In essence yes, although it’s really about politics.

Paris is furious about what it sees as bad faith from UK authorities in refusing to grant the licences, which comes on top of a general frustration within the EU about the UK’s failure to fully implement the Brexit deal.

The French government is also under pressure to defend its fishing industry and probably has one eye on votes from the coastal communities in next year’s presidential elections.

The UK on the other hand is desperate to salvage a Brexit ‘win’ after making big promises to fishing communities about the benefits that Brexit would have for British fishermen, few of which have so far materialised.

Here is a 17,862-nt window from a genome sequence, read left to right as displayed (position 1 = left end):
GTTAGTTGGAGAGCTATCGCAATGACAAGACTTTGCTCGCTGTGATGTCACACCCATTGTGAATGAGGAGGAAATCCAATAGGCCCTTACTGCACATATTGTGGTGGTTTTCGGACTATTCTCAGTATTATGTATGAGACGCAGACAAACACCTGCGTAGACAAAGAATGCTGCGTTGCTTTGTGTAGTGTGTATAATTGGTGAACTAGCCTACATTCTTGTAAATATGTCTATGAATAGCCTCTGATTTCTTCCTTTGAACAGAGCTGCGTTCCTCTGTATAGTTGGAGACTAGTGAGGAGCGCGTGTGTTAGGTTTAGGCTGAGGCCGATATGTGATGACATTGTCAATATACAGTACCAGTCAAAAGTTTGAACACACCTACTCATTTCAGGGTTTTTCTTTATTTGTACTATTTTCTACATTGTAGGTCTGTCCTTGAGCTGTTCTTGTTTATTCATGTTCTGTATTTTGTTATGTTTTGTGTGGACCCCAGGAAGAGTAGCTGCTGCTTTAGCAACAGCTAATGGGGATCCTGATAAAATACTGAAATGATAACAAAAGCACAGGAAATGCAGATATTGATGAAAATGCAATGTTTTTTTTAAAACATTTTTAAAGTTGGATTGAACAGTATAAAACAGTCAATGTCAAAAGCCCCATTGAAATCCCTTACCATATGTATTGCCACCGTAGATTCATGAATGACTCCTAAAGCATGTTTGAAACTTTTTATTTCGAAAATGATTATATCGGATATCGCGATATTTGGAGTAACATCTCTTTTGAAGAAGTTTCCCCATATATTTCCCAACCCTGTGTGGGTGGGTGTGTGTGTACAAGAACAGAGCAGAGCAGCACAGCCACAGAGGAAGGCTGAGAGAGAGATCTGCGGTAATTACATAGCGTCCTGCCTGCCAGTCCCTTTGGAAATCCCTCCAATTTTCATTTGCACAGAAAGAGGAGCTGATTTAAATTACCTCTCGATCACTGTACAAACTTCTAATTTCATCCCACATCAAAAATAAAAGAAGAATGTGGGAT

So what now?

So far this has largely been a war of words, although a demo by annoyed French fishermen blockading the Jersey port of St Helier in May did lead to the UK sending a Navy gunboat.

But the French government is sounding increasingly irate and set a deadline of November 1st for the issue to be resolved, saying that if no progress is made then retaliatory measures would begin. These measures include blocking access to certain French fishing ports for British vessels and increasing checks on lorries travelling between France and the UK.

This deadline has now been pushed back after the UK’s Brexit minister accepted an invitation to come to Paris and hold further talks on November 4th. 

A meeting on the issue in Brussels is also scheduled for Friday, November 5th.

Member comments